The black-legged tick (Ixodes scapularis) is a known carrier of Lyme disease with an established population in the eastern United States.
Photo: Black-legged tick via Unsplash
Only two types of ticks — black-legged ticks and Western black-legged ticks — are known to transmit the Borrelia bacteria, which causes Lyme disease. However, over 900 species of the arachnid are known to exist around the world.
Ticks go on “questing” until they find a host to latch onto — always on the lookout for body heat, vibrations, and moisture. Once they find refuge on the host’s body, they invade the skin through a feeding tube to suck on tier blood — secreting their saliva onto the wound, which prevents the host’s blood from clotting while keeping them unaware of the wound.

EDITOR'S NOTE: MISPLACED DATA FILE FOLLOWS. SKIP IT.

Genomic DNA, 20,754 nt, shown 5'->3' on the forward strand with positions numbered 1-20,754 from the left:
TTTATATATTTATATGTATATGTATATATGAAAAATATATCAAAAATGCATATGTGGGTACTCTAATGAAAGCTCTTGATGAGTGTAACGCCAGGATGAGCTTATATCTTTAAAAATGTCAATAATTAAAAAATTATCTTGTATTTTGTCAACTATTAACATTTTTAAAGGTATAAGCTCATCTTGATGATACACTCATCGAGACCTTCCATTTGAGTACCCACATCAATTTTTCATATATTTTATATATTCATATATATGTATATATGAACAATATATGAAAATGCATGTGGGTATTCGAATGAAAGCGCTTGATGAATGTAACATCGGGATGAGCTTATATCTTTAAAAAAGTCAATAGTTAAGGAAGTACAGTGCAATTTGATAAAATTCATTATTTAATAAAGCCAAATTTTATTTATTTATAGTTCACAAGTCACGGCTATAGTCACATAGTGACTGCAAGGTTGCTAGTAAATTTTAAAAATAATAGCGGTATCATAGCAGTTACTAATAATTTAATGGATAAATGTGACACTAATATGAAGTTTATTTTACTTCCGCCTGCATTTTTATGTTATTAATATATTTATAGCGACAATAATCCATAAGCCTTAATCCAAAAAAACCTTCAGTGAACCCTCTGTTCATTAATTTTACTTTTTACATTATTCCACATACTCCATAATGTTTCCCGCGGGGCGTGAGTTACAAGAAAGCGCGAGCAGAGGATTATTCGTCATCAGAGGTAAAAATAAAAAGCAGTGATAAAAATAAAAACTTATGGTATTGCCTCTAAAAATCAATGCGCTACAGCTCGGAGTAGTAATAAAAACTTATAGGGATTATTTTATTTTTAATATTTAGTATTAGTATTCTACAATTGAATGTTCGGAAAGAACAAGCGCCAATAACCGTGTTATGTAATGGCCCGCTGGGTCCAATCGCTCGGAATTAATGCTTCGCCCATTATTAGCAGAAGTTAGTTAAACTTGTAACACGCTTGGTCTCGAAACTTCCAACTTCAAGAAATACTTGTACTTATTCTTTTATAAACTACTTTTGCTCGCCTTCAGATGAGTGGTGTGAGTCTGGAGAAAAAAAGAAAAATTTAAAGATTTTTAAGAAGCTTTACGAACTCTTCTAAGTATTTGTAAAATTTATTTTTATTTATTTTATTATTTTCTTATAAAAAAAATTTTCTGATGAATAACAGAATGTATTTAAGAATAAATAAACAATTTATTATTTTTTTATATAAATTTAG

Ticks look like small bugs, ranging in size from a pinhead to a pencil eraser, often having eight legs. They range from reddish-brown to black in color, and continue to swell up as they feed on their host — sometimes turning greenish-blue.
A tick bite does not cause pain or itching, but the reaction differs from person to person. Some people may exhibit signs of allergy, including redness and itchiness around the bite or a small bump.
To minimize the risk of tick-borne conditions, check for tick bites whenever you get back home after spending time in an area that might be infested with ticks.
Examine your pets and other gear after they have been outdoors. Run your fingers around your pet’s fur to check for any small pumps, checking the following areas:
If you do find a tick, crushing it may not work and may instead increase the risk of being exposed to pathogens. Instead, you can flush the tick or kill it with alcohol. Embedded ticks should be removed carefully with tweezers, followed by disinfecting the bite.